The true light born among us

Assembly National Consultant Rev. Lindsay Cullen shares a Christmas message for the Growing in Faith Circle.

“Give the LORD no rest until he completes his work,
until he makes Jerusalem the pride of the earth.
The LORD has sworn to Jerusalem by his own strength:
“I will never again hand you over to your enemies.
Never again will foreign warriors come
and take away your grain and new wine.
You raised the grain, and you will eat it,
praising the LORD.
Within the courtyards of the Temple,
you yourselves will drink the wine you have pressed.”

As I read the words of the Christmas lection from Isaiah 62, I couldn’t help but to hear echoes of the nationalistic sentiments of political leaders here in Australia and further abroad, “Make America great again!”, “We will decide who comes to this country and the circumstances in which they come”, you know the kind of thing…

And perhaps in some interpretations, the promise of Messiah was narrowly and nationalistically understood, but there was also a broader and more universal reading of the promise of the coming of the Lord.

It was this broader sense of the coming salvation which was reflected in Jesus’ life and teaching, and in the growing theological imaginations of the New Testament writers.

The Psalmist (Ps 96) had seen the coming of the Lord, not only as an opportunity for rejoicing by all people, but even an opportunity to “let the heavens be glad, and the earth rejoice! Let the sea and everything in it shout [God’s] praise! Let the fields and their crops burst out with joy! Let the trees of the forest sing for joy”.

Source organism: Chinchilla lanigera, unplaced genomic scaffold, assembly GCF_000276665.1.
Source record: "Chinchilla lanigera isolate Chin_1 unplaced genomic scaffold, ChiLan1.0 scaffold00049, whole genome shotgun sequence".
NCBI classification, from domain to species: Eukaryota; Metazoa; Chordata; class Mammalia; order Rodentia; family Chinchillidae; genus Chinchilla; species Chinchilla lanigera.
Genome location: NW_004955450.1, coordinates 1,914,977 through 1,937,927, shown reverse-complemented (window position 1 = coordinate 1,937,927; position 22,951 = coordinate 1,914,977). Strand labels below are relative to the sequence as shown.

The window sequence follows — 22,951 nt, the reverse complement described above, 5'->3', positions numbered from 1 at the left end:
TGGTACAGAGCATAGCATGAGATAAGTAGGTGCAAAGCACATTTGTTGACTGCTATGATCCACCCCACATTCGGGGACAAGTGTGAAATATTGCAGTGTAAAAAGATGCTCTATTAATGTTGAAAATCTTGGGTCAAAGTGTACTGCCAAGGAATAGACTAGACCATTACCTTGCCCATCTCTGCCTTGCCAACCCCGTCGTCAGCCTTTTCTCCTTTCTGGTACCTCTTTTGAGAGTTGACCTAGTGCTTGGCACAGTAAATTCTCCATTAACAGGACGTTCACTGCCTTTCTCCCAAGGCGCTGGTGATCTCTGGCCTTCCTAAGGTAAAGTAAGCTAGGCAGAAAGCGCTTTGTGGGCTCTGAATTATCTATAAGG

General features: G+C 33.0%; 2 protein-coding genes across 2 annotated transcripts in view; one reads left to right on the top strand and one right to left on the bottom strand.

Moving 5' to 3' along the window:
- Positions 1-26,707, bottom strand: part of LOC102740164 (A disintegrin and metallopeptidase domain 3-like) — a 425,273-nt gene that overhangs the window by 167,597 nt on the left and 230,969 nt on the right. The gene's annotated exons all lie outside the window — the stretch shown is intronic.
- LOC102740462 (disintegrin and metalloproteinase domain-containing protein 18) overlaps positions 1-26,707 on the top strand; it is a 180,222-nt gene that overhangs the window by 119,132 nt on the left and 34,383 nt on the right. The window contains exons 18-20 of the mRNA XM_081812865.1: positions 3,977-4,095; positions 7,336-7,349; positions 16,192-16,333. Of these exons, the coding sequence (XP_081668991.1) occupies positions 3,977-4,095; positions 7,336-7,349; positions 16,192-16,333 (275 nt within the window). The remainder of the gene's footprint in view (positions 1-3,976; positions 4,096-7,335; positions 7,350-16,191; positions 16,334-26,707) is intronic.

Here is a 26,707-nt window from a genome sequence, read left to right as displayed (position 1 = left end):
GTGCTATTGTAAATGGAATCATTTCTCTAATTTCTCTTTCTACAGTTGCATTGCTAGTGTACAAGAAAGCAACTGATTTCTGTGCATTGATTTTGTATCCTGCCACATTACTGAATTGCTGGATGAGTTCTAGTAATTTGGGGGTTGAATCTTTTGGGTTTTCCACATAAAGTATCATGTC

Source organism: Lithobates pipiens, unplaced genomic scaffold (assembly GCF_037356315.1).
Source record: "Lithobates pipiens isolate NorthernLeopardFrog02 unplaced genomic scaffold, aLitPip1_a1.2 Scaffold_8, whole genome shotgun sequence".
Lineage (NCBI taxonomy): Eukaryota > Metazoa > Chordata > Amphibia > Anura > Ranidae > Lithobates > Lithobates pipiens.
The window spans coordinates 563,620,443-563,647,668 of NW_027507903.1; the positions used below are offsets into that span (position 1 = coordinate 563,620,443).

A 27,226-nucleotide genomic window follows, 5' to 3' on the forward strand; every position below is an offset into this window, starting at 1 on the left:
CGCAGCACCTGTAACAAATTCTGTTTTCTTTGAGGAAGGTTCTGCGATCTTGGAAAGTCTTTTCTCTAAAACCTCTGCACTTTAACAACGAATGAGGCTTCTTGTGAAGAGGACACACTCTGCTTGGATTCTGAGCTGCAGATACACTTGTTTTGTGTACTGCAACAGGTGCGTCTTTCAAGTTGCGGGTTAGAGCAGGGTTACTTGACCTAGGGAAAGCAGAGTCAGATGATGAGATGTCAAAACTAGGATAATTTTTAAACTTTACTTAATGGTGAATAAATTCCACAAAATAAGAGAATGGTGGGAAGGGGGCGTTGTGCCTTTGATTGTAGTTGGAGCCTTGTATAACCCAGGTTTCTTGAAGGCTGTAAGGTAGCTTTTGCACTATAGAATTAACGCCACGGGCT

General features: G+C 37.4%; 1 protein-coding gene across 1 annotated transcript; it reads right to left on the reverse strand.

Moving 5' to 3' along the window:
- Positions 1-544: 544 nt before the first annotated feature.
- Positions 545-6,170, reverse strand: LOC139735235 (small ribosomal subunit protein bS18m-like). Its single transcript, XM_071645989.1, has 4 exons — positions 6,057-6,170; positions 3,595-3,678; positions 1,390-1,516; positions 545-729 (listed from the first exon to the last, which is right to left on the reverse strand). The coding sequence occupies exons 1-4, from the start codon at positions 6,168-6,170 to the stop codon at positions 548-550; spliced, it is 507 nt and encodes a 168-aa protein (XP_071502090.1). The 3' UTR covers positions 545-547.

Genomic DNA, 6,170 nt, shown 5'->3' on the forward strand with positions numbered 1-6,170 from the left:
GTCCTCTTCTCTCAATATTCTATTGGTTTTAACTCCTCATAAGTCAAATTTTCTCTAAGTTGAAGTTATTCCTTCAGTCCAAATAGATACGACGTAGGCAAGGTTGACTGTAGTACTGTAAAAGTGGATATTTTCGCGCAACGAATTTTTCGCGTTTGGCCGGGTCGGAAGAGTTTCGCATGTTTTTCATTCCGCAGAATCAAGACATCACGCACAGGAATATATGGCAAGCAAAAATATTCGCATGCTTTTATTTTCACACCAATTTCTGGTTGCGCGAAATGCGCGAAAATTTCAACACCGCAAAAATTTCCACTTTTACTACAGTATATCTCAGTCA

The writer of John’s gospel (1: 1 – 14) casts the coming of God’s promised one in even more cosmic terms: “The Word gave life to everything that was created, and his life brought light to everyone… The one who is the true light, who gives light to everyone, was coming into the world. He came into the very world he created, but the world didn’t recognise him… the Word became human and made his home among us. He was full of unfailing love and faithfulness.”

So as I think about how to grow my faith at this Christmas time, I am constantly challenged to ask myself, “How am I constricting the vision of what God’s faithfulness to all people really means?”

“How am I limiting the blessing of God to myself or those I care about, rather than being a channel of blessing to the whole creation?”

“How can I proclaim with my words and my actions, the good news that the light of creation itself has become human, and makes a home among us?”

Have a blessed, thought-provoking, love-filled Christmas and a new year of growth in your faith and your service. In the name of the Christ, Amen.